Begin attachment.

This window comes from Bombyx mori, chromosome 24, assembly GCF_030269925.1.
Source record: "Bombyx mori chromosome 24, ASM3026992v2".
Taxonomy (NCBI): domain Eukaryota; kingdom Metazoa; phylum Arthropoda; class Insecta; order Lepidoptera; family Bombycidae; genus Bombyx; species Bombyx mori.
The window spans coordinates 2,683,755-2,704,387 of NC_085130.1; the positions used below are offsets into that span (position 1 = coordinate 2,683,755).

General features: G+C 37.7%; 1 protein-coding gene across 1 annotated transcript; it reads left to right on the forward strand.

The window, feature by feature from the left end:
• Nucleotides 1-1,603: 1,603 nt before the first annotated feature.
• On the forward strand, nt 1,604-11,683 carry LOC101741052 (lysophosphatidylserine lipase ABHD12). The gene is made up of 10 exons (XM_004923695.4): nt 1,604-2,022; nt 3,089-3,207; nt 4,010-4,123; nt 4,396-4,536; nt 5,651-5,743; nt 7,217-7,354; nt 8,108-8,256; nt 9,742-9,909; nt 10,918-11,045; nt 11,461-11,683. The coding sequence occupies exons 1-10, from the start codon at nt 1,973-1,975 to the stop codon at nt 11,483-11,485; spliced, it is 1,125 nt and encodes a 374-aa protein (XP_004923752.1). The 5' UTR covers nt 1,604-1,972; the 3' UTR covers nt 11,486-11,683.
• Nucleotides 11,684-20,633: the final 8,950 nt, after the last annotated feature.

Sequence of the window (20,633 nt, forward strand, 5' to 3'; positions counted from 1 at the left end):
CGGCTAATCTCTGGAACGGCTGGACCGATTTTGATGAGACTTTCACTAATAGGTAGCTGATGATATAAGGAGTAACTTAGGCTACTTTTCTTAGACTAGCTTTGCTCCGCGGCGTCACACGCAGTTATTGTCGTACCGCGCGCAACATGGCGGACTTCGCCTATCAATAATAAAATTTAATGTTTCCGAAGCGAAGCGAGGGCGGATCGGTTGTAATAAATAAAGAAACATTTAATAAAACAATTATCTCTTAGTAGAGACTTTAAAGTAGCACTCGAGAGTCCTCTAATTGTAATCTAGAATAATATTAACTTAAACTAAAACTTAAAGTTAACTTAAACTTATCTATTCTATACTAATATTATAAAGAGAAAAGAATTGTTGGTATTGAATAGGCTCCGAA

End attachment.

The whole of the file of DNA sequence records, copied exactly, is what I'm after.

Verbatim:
This window comes from Bombyx mori, chromosome 24, assembly GCF_030269925.1.
Source record: "Bombyx mori chromosome 24, ASM3026992v2".
Taxonomy (NCBI): domain Eukaryota; kingdom Metazoa; phylum Arthropoda; class Insecta; order Lepidoptera; family Bombycidae; genus Bombyx; species Bombyx mori.
The window spans coordinates 2,683,755-2,704,387 of NC_085130.1; the positions used below are offsets into that span (position 1 = coordinate 2,683,755).

General features: G+C 37.7%; 1 protein-coding gene across 1 annotated transcript; it reads left to right on the forward strand.

The window, feature by feature from the left end:
• Nucleotides 1-1,603: 1,603 nt before the first annotated feature.
• On the forward strand, nt 1,604-11,683 carry LOC101741052 (lysophosphatidylserine lipase ABHD12). The gene is made up of 10 exons (XM_004923695.4): nt 1,604-2,022; nt 3,089-3,207; nt 4,010-4,123; nt 4,396-4,536; nt 5,651-5,743; nt 7,217-7,354; nt 8,108-8,256; nt 9,742-9,909; nt 10,918-11,045; nt 11,461-11,683. The coding sequence occupies exons 1-10, from the start codon at nt 1,973-1,975 to the stop codon at nt 11,483-11,485; spliced, it is 1,125 nt and encodes a 374-aa protein (XP_004923752.1). The 5' UTR covers nt 1,604-1,972; the 3' UTR covers nt 11,486-11,683.
• Nucleotides 11,684-20,633: the final 8,950 nt, after the last annotated feature.

Sequence of the window (20,633 nt, forward strand, 5' to 3'; positions counted from 1 at the left end):
CGGCTAATCTCTGGAACGGCTGGACCGATTTTGATGAGACTTTCACTAATAGGTAGCTGATGATATAAGGAGTAACTTAGGCTACTTTTCTTAGACTAGCTTTGCTCCGCGGCGTCACACGCAGTTATTGTCGTACCGCGCGCAACATGGCGGACTTCGCCTATCAATAATAAAATTTAATGTTTCCGAAGCGAAGCGAGGGCGGATCGGTTGTAATAAATAAAGAAACATTTAATAAAACAATTATCTCTTAGTAGAGACTTTAAAGTAGCACTCGAGAGTCCTCTAATTGTAATCTAGAATAATATTAACTTAAACTAAAACTTAAAGTTAACTTAAACTTATCTATTCTATACTAATATTATAAAGAGAAAAGAATTGTTGGTATTGAATAGGCTCCGAA